2nd District GOP Candidates Differ on Policy - Not Trump
Republicans competing for a chance to take on Democratic Rep. Annie Kuster in New Hampshire's 2nd Congressional District unanimously praised President Donald Trump but differed a bit on immigration, abortion and other issues in a televised debate four days before their primary.
Six of the seven Republicans who will be on Tuesday's ballot met for a debate Friday night on WMUR-TV. They repeatedly praised Trump, including the way he accepted Russian President Vladimir Putin's denials regarding interference in the 2016 election. Robert Burns, who served as chair of the Trump campaign's youth coalition, called it an example of Trump's skill as a negotiator.
"What is he supposed to say to Putin when he denies it, call him 'Liar, liar, pants on fire'? That's just ridiculous," said Burns, of Bedford. "And for the liberal media to be out there just hoping and praying for this sort of nuclear war and another Cold War, it's just absolutely unfathomable and totally ridiculous."
Brian Belanger called Trump a smart businessman who knows the importance of keeping his friends close and his enemies closer.
"He did a strategic thing," he said. "He keeps them right where he wants them."
Asked whether legal immigration is making American worse, Belanger spoke the most forcefully in the affirmative.
"You may have half the family members that come legally but it's the other half, maybe the criminal half, that will come in here illegally because once someone is established here they can send money back to their home country to help those folks come into our country,' he said. "So, yes, I do believe that some part of legal immigration is affecting us."
The others didn't answer directly, though several, including former state Rep. Lynne Blankenbeker and former VA physician Stewart Levenson, expressed support for Trump's efforts to curtail legal immigration. Levenson brought up the death of Mollie Tibbetts, a University of Iowa student who authorities say was abducted in July and killed by a man believed to be in the U.S. illegally. Trump and others have seized on the suspected killer's immigration status to argue for changes in U.S. immigration law, prompting Tibbetts father to write an opinion piece against using her death in support of "views she believed were profoundly racist."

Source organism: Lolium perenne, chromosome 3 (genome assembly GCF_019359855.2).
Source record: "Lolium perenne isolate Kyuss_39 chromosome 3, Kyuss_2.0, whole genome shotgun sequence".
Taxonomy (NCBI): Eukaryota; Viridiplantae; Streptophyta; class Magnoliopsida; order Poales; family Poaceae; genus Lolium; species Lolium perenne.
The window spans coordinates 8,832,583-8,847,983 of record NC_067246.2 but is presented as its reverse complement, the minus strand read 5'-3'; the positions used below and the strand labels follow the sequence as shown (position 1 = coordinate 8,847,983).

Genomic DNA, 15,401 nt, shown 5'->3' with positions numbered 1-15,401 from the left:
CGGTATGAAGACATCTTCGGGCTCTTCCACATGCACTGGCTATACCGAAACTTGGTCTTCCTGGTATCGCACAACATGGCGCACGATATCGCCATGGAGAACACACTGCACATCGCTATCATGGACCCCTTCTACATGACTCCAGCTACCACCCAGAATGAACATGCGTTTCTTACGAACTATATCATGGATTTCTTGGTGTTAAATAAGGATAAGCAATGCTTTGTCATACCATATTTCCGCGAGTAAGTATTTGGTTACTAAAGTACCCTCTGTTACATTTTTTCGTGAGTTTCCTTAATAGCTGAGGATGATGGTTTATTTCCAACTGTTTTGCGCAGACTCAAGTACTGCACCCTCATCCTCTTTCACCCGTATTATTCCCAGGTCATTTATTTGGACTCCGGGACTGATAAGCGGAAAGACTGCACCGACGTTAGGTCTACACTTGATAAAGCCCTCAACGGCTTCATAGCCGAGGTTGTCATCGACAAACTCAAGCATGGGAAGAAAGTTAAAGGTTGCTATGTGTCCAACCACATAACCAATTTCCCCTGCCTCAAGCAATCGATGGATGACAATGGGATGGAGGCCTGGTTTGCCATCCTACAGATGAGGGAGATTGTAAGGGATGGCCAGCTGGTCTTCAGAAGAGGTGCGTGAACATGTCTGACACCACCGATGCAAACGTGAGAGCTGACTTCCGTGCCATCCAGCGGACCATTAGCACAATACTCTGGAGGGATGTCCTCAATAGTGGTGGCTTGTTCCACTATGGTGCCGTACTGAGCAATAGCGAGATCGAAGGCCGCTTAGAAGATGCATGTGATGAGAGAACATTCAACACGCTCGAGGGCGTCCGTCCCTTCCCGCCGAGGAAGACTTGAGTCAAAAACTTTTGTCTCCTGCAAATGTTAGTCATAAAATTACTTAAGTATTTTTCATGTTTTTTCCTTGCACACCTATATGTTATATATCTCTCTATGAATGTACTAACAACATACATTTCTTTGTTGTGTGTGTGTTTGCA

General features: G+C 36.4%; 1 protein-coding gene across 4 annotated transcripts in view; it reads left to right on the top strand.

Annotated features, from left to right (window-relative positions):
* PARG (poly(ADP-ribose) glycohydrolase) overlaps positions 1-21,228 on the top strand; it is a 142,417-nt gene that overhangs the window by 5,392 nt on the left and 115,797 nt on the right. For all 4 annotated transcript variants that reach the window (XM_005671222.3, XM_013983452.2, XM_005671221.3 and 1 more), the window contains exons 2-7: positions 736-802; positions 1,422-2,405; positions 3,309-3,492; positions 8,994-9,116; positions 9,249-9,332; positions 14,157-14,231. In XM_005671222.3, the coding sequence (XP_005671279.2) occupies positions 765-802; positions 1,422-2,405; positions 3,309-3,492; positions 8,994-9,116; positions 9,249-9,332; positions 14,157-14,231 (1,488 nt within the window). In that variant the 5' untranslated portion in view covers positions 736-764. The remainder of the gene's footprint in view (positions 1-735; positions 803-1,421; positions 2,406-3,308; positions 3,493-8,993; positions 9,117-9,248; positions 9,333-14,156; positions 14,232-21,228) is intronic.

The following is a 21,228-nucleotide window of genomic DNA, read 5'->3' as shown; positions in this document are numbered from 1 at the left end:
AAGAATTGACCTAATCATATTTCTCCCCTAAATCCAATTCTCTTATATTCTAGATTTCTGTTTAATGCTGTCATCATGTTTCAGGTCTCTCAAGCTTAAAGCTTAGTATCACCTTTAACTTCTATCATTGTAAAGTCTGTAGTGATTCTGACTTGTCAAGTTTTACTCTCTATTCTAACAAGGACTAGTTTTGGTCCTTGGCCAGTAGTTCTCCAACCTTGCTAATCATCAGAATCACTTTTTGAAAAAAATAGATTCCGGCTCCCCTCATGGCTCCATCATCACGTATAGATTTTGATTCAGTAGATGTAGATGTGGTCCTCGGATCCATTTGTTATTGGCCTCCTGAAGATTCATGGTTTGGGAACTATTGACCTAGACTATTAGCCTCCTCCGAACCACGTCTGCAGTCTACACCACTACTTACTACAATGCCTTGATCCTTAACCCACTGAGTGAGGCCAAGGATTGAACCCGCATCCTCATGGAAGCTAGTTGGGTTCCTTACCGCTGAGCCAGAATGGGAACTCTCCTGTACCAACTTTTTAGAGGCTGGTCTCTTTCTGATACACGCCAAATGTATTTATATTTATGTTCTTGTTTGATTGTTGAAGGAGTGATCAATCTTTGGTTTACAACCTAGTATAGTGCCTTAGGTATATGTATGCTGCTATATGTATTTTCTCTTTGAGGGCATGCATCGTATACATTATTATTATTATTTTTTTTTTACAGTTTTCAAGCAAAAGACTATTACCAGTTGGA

"We have to start taking care of our own citizens," Levenson said.
Levenson was among a group of whistleblowers who went public last year with allegations regarding substandard conditions and care at the veterans hospital in Manchester, and launched his campaign in response to what he called Kuster's refusal to address the problems. But state Rep. Steve Negron accused Levenson of giving himself too much credit,
"The thing I'm trying to wrap my head around is ... Dr. Levenson put out that the very number 1 reason to vote him into Congress is that he took on Washington and won. I don't think anybody's won," he said, citing recent reports that the VA nationwide has a backlog of 400,000 disability claims appeals. "This fight's not over, and the people that have been fighting it, long before Dr. Levenson became a whistleblower, were veterans and veterans organizations. Those are the ones out there who started turning this tide."
The candidates also were asked whether they would support new restrictions on abortion if federal law legalizing it is struck down by the U.S. Supreme Court. Burns and Belanger said they would only allow abortion if a woman's life was in danger. Levenson said he opposes third-trimester abortions and public funding for the procedure. Negron said he would outlaw abortion without exception, while Blankenbeker and Gerard Beloin were less specific, describing themselves as prolife.
Jay Mercer of Nashua was not present.
-- Holly Ramer, Associated Press